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The Disagreement of Mirrors
Richard Weaver

Photo by  Mike Wilson  on  Unsplash

Photo by Mike Wilson on Unsplash

Every great man has his disciples. It is invariably Judas who writes the biography. —Oscar Wilde

In the mirror, the wooden bust of Christ Nicodemus carved
and Joseph commended to the sea, stares out for reflection.

The foot that has no leg walks near the forest where trees grow
underground, where the hand without fingers shapes itself

a mate of clay and points in the general direction of everything.
It is there the one glass eye shouts aloud its distrust of light;

there the disciples for the multitude of the dismembered gather.
Each agrees to some phantom motion, a ghost pain. For one –

the unspeakable tongue that fits squarely between outstretched toes.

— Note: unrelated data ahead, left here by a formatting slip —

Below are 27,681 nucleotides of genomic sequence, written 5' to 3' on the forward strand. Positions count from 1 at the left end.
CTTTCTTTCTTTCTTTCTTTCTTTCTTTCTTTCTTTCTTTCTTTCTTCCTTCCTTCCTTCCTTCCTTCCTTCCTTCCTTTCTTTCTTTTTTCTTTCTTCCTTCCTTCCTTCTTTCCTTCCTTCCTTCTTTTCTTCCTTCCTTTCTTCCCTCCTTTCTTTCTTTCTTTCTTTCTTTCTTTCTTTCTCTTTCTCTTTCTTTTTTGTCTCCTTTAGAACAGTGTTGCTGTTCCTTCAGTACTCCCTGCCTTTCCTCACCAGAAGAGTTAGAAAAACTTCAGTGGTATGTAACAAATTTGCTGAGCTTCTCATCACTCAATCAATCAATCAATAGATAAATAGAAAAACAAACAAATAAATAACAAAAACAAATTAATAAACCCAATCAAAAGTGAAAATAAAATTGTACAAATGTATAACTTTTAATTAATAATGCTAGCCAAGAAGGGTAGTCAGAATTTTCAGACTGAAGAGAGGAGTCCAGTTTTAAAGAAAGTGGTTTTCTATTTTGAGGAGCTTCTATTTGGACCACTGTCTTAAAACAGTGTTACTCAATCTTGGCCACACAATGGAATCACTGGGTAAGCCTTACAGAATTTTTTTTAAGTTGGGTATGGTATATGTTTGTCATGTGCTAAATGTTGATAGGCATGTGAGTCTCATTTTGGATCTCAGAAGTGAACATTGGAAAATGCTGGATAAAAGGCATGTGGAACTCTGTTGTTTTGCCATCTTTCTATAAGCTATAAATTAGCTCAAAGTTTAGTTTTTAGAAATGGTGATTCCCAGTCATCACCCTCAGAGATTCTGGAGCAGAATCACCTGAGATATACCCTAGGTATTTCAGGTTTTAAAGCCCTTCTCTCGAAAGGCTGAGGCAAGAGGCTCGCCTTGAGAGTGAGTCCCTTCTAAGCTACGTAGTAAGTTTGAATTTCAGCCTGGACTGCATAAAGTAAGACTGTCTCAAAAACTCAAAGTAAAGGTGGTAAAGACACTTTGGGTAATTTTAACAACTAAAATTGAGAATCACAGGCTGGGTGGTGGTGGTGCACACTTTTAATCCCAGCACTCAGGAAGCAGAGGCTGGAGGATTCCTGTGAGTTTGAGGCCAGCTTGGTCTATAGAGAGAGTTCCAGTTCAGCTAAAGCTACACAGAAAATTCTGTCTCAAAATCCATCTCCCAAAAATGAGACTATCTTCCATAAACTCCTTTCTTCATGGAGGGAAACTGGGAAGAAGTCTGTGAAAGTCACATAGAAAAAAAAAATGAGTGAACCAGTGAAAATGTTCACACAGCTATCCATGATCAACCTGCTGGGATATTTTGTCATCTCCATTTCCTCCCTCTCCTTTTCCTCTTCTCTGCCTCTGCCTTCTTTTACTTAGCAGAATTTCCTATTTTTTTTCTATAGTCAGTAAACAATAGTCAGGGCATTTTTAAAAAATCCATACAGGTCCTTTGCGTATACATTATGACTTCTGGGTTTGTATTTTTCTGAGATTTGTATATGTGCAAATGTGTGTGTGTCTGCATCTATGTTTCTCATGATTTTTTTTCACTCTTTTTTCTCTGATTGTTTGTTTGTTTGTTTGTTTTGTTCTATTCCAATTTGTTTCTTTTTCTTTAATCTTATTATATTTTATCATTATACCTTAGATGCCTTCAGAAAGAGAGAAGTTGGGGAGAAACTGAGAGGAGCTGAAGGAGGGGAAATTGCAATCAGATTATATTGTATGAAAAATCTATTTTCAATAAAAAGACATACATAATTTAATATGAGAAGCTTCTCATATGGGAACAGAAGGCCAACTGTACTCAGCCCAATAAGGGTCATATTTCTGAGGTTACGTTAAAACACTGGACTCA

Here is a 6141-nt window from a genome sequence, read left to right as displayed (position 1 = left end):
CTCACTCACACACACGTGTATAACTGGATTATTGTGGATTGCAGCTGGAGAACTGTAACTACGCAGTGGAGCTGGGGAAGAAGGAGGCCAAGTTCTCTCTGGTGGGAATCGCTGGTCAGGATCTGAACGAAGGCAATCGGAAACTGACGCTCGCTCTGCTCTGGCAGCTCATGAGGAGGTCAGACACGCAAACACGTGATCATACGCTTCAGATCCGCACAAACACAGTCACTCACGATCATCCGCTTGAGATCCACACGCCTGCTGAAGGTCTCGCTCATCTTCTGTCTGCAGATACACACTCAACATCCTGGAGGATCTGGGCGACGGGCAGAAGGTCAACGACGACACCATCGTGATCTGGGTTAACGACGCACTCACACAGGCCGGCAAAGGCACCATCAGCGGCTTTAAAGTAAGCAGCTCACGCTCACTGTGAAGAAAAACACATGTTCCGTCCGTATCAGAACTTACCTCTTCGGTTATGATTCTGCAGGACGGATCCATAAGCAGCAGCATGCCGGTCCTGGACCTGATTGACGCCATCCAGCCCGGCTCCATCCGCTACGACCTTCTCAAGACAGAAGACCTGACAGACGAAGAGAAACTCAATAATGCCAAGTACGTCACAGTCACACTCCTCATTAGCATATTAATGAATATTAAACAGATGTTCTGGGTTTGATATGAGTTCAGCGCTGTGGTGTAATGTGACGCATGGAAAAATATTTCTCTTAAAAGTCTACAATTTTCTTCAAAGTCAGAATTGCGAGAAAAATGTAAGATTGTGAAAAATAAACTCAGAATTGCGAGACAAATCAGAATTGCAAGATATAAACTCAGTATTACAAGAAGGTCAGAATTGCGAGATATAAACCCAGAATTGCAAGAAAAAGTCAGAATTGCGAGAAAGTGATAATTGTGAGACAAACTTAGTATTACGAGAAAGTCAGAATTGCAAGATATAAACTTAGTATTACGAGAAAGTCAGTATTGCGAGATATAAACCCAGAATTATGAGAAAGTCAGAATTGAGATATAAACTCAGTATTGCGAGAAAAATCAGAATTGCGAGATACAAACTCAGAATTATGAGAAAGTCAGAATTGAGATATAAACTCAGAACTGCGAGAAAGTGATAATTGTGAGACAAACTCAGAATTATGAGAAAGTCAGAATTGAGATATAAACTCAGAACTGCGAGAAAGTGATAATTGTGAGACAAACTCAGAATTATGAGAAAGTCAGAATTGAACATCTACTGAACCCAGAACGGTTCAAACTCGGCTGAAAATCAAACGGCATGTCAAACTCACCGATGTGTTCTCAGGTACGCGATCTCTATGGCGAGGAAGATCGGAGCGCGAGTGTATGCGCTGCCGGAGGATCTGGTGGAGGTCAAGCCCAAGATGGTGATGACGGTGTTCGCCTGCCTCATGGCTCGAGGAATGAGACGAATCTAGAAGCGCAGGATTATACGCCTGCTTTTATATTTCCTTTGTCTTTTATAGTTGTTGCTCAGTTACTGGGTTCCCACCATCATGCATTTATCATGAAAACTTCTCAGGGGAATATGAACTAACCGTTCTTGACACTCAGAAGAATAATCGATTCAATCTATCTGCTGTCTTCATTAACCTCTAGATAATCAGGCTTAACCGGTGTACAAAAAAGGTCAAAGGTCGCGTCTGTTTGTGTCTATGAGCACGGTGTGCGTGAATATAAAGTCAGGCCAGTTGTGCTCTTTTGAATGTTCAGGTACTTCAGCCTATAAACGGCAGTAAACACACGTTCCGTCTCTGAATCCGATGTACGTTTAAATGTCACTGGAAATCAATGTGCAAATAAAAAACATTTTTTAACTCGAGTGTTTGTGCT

A signature for another, luminous as a tree ring, a flower that opens

before the leaves hang. And for the last, an illusion of infinitely
diminishing size: an arrow that strikes dead center and breaks off

like a kiss. In the mirror, the bust, the hand, the foot, and the eye
all agree what remains is accidental.

Richard Weaver resides in Baltimore’s Inner Harbor. He volunteers with the Maryland Book Bank, and is a seasonal snowflake counter (unofficially). His publications include crazyhorse, LRR, NAR, Poetry, BWR, 2River View, NER, and the ubiquitous Elsewhere. Recent poems have appeared in the Southern Quarterly, Little Patuxent Review, Red Eft Review, Crack the Spine, Gingerbread House, and Conjunctions. Forthcoming work will be appearing in Clade Song, Dead Mule, Magnolia Review, & Steel Toe Review (2017).